Stemming from the same Statesman-Journal article, a producer from Oregon Public Broadcasting’s Think Out Loud radio show contacted me. Think Out Loud is a lunch hour, Monday through Friday radio show on current events in the OPB listening area (all of Oregon and SW Washington). She was interested in my transition from the dSLR to iPhone as well. We talked a little bit on the phone on Wednesday, and she said it would be a Thursday segment if it was chosen. She’d know by the end of the day.

A couple of hours later she called and said they’d like to do the segment, and could I come up to the studio in Portland? This would be in the middle of setting up for the fair, but I was already halfway to Portland (45 miles), so I could drive up from Salem, do the interview, then drive back to finish my booth set up. It would make for a crazy day, but how do you say no to that? You don’t.

Photo Courtesy Aleida Fernandez

Photo Courtesy Aleida Fernandez

So, sweaty from setting up, I drove up to the OPB station, and sat in the green room waiting for my segment, trying very hard not to think about what I was about to do. Live radio. After thirty minutes or so, I was whisked into the booth, shook hands with host David Miller, put on my headset and the interview began. It was over before I knew it. A quick photograph in the booth, and I was back on the highway, heading to the fair to finish set up, souvenir Think Out Loud mug in hand.

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You can listen to the segment here. I haven’t listened to it yet, I just can’t. I keep thinking of better answers to the questions, things I wish I would have said. But I heard lots of nice things about it from other people, so I’m going to believe their compliments and leave it at that.

And the rest of the story…

Because of the internet articles, I was contacted by others who saw my work and had interest in connecting with me for future projects, so there could be some longer term ripples coming out of my little media storm.

And in the shorter term, all of the publicity certainly helped at the art fair. Many people came by my booth specifically because of the newspaper article or the OPB interview. I don’t really want to be gimmicky and have people interested in my work because of the device I use, but half the battle is just getting people to SEE my work and this helped. They will either resonate with it or they won’t, once it’s in front of them. Judging from the response, many people resonate with it.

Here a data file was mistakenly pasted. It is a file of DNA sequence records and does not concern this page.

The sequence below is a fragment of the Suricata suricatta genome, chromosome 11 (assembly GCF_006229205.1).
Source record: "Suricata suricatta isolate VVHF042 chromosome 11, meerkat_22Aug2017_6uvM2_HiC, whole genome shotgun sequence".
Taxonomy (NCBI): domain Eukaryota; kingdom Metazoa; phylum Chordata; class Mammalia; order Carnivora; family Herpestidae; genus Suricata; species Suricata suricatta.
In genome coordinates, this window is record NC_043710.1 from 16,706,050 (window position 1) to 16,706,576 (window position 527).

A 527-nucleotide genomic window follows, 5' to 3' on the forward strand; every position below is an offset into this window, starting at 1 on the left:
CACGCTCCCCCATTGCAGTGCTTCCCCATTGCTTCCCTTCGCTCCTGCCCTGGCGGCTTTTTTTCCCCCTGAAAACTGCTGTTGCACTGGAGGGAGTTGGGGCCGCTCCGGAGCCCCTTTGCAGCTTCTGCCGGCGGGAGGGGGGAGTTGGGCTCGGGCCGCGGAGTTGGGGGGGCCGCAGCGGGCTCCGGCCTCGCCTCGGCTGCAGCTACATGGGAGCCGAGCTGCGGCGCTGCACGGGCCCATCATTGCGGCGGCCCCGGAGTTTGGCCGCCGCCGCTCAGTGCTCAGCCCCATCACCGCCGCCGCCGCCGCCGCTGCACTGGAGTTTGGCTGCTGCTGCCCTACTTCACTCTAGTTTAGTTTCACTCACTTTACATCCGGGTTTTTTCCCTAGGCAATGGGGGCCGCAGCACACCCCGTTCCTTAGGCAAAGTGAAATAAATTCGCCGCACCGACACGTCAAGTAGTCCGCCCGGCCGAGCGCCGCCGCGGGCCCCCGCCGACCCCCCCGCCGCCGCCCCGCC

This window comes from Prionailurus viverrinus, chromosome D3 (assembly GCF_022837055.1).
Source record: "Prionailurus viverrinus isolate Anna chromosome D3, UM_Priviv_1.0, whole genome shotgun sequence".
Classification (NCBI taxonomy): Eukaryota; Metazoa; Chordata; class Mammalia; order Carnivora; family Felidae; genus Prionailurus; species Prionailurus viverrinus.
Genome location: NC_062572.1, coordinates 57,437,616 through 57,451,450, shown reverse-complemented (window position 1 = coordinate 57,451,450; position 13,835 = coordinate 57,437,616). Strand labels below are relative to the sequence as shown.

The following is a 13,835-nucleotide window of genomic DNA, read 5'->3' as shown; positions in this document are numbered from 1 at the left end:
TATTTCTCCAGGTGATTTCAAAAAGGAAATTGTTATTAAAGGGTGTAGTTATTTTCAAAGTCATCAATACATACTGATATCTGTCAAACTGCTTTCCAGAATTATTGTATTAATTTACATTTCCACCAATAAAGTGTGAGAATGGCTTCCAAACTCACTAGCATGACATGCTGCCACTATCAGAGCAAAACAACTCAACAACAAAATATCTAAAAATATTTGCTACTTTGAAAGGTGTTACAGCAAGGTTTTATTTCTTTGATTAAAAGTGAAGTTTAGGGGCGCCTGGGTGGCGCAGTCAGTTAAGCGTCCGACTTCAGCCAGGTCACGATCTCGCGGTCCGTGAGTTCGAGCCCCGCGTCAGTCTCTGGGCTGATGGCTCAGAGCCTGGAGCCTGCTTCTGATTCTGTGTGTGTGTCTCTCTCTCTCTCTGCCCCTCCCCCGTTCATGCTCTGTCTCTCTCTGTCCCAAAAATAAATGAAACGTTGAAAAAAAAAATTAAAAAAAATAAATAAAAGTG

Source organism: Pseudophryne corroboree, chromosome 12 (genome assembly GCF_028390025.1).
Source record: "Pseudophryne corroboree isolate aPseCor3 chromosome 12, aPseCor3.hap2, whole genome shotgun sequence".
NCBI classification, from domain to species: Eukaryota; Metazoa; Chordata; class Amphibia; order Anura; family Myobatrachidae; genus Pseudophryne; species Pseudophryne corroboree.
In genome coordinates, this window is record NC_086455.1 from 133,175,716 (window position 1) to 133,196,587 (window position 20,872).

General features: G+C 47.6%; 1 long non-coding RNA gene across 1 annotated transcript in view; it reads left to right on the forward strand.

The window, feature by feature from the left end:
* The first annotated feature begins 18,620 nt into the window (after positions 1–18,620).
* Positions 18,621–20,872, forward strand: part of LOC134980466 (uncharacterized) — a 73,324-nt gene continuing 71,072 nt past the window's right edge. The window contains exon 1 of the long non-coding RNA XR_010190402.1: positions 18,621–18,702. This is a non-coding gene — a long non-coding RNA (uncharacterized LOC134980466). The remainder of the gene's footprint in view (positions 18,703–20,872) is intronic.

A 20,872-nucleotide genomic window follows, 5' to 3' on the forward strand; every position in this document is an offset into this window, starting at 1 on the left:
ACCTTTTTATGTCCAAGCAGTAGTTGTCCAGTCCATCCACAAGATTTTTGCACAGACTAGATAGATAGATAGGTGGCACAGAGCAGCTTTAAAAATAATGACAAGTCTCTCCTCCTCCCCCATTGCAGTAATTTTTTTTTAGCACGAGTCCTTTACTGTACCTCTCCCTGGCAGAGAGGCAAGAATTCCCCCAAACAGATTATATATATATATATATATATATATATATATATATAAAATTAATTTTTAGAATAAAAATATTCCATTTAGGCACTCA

My viral experience felt big to me, but it was really tiny in the grand scheme. It was a case of the sniffles, not a full-on flu. But it showed me how small things can snowball very quickly into bigger things on the internet, and you just hang on for the wild ride. The experience opened my eyes to a number of things…

I realized that no one needs to talk to you to post an article about you; you don’t really have any say.

I found out that your photographs can be pulled and posted anywhere, so make sure they are watermarked. When you put your work out on the internet, you are giving implicit permission.

I discovered that random people can be mean in their comments, or I take them too personally, so I stopped reading them. I don’t need more negative input, I generate enough of that in my head on my own, thank you very much.

I also discovered that many of the people who work in the media world are really cool. Tom Rastrelli of the Statesman-Journal and Aleida Fernandez from OPB were both awesome. It’s fun to talk to people who are interested in what you do and want to see you succeed. I can’t thank them enough for the opportunities they provided.

Finally, I learned that once in a while, if you are working hard and putting your art out there, it gets noticed. Be ready to take advantage of it.

T Minus Three

It’s three days to my first art fair, the Salem Art Fair & Festival, this weekend on July 18-20. The art is printed, signed, matted and framed. The boxes are inventoried and packed. The checklist sits, ready to be checked off as I load the car. There are a few last things to finish up, but not many.

In three days, I will have done all I can. Then comes the test… My art, in front of the public, with a big “For Sale” sign on it. I’m excited, and I’m terrified.

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This whole art fair business has been way more work than I anticipated. Putting together 12 framed pieces for a show is one thing. Filling a whole 10 ft x10 ft booth with your artwork is quite another. Isn’t that the way of most big projects, though? The vision at the end seems so clear, it’s the work to get there that isn’t fully envisioned. You start, with all of the enthusiasm of a novice, and realize what you took on somewhere along the way.

But it’s done. I’m ready.

And I very, very much hope to see you there.


The Salem Statesman-Journal newspaper did a very nice feature article on me as part of a series leading up to the fair. You can read it here. Check out the other articles in the series, too. They are all very interesting!